Based on specific intelligence inputs about the presence of militants, security forces earlier cordoned Radbugh village on Tuesday evening. All the three terrorists hiding in the house were killed "outside the house after they came out and tried to break the cordon", police said. The operation was conducted by the Army and SOG of Jammu & Kashmir Police without causing any collateral damage.

Police said no civilians came out to help the militants to escape from the area. However, authorities on Wednesday imposed restrictions in several parts of the old city to prevent protests.

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Re: The Islamic State and the Indian Sub-Continent & its Neighbourhood

Postby SSridhar » 13 Jul 2017 11:48

Man held for ‘bid’ to join Islamic State - The Hindu
A 32-year-old man was arrested by the Delhi Police’s Special Cell for trying to cross over the Turkey border to get to Syria allegedly to join the Islamic State (IS). He was deported from Turkey and reached Indira Gandhi International Airport on July 1 from where he was arrested.

According to the police, Shahjahan V.K., a resident of Kannur, had gone to Malaysia in February 2016 and later to Turkey in June the same year along with his wife and children.

“He tried to cross over to Syria but was sent back to India on the same suspicion in February 2017,”
said Deputy Commissioner of Police (Special Cell) Pramod Singh Kushwaha.

An official in the security establishment said that he was examined when he returned to India; so his moves were being monitored by the security agencies.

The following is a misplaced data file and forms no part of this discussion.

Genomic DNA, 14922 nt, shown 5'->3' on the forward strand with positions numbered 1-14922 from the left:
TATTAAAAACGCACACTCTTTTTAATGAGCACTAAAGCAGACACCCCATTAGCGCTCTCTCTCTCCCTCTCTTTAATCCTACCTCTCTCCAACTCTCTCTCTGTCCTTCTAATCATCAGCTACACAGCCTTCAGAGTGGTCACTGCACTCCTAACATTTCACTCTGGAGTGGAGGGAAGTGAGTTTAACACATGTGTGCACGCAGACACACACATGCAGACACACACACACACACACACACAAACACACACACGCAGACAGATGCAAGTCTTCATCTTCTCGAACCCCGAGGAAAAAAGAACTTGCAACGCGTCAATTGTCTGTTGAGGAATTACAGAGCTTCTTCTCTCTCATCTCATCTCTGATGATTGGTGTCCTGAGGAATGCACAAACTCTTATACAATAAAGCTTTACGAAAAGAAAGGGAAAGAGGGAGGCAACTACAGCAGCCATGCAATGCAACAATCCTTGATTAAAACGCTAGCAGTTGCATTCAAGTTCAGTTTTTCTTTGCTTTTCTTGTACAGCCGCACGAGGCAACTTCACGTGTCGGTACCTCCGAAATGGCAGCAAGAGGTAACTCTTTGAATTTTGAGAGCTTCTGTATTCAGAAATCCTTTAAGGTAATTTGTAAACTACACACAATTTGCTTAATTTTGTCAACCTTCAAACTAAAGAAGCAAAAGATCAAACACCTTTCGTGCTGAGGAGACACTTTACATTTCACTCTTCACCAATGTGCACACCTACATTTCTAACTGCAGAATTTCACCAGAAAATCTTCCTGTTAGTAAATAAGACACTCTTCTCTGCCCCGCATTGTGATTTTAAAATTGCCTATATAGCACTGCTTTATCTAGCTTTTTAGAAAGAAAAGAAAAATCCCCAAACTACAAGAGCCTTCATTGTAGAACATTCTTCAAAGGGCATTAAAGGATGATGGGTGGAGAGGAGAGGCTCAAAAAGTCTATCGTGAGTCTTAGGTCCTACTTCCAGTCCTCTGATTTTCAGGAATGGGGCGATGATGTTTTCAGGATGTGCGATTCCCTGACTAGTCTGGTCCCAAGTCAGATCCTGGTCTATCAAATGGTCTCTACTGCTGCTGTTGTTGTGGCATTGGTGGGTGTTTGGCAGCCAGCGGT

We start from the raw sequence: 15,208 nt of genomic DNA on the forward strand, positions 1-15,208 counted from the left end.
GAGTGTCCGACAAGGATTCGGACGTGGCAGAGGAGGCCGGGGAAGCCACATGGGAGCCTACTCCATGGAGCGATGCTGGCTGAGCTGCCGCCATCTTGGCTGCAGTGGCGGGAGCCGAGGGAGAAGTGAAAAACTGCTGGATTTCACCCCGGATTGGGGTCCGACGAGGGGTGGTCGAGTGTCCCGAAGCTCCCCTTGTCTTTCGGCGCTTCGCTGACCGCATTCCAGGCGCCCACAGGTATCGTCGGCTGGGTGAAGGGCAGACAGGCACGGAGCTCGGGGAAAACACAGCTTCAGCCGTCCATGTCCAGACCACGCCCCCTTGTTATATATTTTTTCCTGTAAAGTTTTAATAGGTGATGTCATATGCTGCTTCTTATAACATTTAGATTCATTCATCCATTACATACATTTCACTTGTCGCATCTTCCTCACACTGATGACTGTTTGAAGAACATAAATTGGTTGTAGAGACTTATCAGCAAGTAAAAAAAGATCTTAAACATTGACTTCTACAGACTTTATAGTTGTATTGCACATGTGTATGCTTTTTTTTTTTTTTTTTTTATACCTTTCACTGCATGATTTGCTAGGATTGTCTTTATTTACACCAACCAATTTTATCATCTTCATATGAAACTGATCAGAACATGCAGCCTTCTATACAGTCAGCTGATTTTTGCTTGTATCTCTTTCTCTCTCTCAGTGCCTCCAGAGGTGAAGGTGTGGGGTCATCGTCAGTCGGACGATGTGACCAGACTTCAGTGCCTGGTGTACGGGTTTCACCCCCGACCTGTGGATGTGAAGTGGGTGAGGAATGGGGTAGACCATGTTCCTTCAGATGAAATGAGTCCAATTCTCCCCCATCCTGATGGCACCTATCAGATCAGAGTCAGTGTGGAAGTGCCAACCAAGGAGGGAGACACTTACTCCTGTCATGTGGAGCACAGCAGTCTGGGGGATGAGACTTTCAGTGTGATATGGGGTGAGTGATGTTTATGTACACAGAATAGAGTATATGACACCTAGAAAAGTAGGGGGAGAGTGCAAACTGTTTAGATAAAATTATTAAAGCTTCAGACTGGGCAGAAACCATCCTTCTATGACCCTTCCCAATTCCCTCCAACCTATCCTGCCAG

Fake passport

The accused then allegedly got a fake passport made in Chennai in the name of Mohammed Ismail Mohideen and went to Turkey again within a month in March, this time alone.

“He again tried to cross over but this time, his fake identity was caught and he was deported,” said Mr Kushwaha.

The police claimed to have arrested the man who had helped him get a fake passport from Tamil Nadu.
The man is a resident of Chennai, said the officer.

As the police had been monitoring Shahjahan, his description was shared with several security agencies which helped them identify that Mohammad Ismail was in fact Shahjahan.

Radicalisation

The police said that he had been radicalised by a man in Kerala who’s suspected to have links in the Islamic State.

The police refused to reveal the details of the man for investigation purposes.


“The accused will be examined by the National Investigation Agency,” said the official in the security establishment.

The police have his phone in their possession in order to gather evidence and other information of his links with people with similar motive.

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Re: The Islamic State and the Indian Sub-Continent & its Neighbourhood

Postby SSridhar » 13 Jul 2017 14:55

India expands counter terror coop with Philippines in ongoing fight against ISIS - Dipanjan Roy Chaudhry, Economic Times
India has expanded its anti-terror and de-radicalisation partnership with the Philippines, which is battling a three-week siege by Islamic State-affiliated militants in the city of Marawi, about 800 km south of capital Manila.

As part of the move, the BJP-led government has rushed a financial assistance of $500,000 (about Rs 3.2 crore) for rehabilitation of Marawi citizens, who are mainly Muslims. India is currently conducting cyber security training with a special emphasis on de-radicalisation for the Philippine security personnel.